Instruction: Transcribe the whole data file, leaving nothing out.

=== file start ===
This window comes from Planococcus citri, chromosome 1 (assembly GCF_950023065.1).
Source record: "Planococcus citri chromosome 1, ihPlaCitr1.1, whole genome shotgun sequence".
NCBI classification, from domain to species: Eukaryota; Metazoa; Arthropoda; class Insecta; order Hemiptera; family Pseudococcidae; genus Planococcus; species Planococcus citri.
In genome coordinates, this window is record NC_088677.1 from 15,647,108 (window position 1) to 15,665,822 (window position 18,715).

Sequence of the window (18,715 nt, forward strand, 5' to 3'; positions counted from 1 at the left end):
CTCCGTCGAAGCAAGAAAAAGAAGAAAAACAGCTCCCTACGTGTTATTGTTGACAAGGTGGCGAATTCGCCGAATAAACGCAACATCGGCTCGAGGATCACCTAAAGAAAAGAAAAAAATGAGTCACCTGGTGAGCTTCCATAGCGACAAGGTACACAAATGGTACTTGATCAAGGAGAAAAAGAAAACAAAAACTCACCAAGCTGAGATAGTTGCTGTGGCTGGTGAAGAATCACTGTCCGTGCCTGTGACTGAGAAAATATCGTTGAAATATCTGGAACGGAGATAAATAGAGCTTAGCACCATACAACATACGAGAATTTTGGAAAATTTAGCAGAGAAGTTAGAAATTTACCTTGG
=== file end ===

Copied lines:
This window comes from Planococcus citri, chromosome 1 (assembly GCF_950023065.1).
Source record: "Planococcus citri chromosome 1, ihPlaCitr1.1, whole genome shotgun sequence".
NCBI classification, from domain to species: Eukaryota; Metazoa; Arthropoda; class Insecta; order Hemiptera; family Pseudococcidae; genus Planococcus; species Planococcus citri.
In genome coordinates, this window is record NC_088677.1 from 15,647,108 (window position 1) to 15,665,822 (window position 18,715).

Sequence of the window (18,715 nt, forward strand, 5' to 3'; positions counted from 1 at the left end):
CTCCGTCGAAGCAAGAAAAAGAAGAAAAACAGCTCCCTACGTGTTATTGTTGACAAGGTGGCGAATTCGCCGAATAAACGCAACATCGGCTCGAGGATCACCTAAAGAAAAGAAAAAAATGAGTCACCTGGTGAGCTTCCATAGCGACAAGGTACACAAATGGTACTTGATCAAGGAGAAAAAGAAAACAAAAACTCACCAAGCTGAGATAGTTGCTGTGGCTGGTGAAGAATCACTGTCCGTGCCTGTGACTGAGAAAATATCGTTGAAATATCTGGAACGGAGATAAATAGAGCTTAGCACCATACAACATACGAGAATTTTGGAAAATTTAGCAGAGAAGTTAGAAATTTACCTTGG